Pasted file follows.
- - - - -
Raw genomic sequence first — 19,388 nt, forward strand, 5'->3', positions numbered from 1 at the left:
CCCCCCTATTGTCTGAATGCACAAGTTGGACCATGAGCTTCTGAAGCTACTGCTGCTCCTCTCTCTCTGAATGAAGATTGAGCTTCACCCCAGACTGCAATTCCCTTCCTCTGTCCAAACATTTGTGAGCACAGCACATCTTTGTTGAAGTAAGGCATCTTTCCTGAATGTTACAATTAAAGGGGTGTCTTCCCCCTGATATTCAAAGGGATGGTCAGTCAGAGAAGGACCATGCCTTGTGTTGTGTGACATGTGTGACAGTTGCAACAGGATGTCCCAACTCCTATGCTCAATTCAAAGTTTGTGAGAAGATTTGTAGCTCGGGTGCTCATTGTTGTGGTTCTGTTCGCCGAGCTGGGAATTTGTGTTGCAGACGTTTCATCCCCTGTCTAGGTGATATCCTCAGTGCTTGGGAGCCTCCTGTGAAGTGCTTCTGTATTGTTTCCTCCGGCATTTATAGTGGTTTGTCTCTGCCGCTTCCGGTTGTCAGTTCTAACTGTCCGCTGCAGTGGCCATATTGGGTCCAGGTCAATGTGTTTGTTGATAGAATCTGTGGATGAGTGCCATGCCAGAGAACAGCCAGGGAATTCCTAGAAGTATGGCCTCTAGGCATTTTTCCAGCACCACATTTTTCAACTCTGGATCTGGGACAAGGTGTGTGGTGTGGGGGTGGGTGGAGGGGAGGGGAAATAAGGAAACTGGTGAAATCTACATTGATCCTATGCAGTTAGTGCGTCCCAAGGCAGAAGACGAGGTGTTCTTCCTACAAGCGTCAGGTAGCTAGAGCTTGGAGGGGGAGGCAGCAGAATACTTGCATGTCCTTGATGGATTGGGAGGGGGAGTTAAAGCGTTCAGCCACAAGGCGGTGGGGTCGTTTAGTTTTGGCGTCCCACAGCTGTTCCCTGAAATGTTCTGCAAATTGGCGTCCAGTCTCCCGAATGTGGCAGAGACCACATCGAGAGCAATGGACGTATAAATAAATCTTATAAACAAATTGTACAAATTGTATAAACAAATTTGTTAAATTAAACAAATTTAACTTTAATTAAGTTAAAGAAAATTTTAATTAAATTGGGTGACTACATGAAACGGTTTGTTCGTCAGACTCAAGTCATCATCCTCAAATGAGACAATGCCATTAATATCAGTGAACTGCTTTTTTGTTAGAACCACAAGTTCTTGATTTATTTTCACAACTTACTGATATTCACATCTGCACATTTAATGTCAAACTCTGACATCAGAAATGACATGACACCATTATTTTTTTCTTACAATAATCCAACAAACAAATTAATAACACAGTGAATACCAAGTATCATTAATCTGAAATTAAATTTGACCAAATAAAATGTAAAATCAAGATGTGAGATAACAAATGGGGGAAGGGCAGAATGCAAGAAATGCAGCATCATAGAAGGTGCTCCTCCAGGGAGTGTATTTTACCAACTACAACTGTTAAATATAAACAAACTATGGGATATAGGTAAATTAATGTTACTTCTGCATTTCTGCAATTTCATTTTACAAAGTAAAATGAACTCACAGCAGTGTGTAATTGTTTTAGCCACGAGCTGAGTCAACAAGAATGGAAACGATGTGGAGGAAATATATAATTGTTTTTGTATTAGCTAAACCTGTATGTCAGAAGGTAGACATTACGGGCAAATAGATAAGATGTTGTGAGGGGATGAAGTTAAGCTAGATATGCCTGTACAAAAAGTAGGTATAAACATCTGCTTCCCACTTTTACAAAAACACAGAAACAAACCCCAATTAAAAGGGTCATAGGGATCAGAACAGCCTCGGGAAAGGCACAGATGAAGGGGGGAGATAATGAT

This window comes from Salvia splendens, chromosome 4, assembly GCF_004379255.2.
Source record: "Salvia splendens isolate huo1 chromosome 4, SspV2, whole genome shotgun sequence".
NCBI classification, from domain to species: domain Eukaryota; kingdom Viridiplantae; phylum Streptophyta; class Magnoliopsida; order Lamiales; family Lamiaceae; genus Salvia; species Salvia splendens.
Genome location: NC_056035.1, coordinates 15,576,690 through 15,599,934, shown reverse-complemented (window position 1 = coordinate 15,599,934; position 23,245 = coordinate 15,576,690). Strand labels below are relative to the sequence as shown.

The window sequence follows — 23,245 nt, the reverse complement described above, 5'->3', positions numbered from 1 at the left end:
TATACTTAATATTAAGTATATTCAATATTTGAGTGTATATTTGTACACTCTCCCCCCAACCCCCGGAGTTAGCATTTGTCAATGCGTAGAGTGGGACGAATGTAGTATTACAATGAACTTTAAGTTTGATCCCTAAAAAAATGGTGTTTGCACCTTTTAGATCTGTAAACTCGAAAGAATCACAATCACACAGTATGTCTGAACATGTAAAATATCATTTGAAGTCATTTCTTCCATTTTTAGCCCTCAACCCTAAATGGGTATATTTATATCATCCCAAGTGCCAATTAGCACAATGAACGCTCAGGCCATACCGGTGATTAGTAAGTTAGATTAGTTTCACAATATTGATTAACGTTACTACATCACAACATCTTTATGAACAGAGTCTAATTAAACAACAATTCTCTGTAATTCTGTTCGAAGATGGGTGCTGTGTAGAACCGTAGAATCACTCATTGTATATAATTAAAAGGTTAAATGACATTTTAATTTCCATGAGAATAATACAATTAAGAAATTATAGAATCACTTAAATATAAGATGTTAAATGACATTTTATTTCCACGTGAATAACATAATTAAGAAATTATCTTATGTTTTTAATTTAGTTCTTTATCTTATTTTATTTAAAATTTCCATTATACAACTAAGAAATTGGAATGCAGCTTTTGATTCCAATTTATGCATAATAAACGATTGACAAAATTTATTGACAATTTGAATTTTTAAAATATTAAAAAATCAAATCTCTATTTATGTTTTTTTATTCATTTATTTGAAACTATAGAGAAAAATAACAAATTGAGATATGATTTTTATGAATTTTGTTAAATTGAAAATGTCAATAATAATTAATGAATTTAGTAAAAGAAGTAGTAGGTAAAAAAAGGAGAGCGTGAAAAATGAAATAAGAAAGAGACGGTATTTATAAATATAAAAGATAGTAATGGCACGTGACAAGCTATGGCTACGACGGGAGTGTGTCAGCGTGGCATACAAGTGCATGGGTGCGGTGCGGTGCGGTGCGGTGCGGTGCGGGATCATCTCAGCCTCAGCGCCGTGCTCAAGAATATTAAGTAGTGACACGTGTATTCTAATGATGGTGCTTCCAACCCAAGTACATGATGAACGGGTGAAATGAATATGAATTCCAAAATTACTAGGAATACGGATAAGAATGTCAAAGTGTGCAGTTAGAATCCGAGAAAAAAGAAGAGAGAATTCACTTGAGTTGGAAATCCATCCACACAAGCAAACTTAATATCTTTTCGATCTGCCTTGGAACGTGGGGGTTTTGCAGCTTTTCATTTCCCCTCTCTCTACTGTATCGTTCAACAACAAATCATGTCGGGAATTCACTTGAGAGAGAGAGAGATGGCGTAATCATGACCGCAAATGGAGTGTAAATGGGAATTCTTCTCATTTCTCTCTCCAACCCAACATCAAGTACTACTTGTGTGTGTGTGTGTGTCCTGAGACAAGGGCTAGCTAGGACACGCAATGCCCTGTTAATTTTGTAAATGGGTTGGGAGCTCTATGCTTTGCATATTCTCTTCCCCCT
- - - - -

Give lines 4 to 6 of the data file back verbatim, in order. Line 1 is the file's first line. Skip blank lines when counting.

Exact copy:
Source record: "Salvia splendens isolate huo1 chromosome 4, SspV2, whole genome shotgun sequence".
NCBI classification, from domain to species: domain Eukaryota; kingdom Viridiplantae; phylum Streptophyta; class Magnoliopsida; order Lamiales; family Lamiaceae; genus Salvia; species Salvia splendens.
Genome location: NC_056035.1, coordinates 15,576,690 through 15,599,934, shown reverse-complemented (window position 1 = coordinate 15,599,934; position 23,245 = coordinate 15,576,690). Strand labels below are relative to the sequence as shown.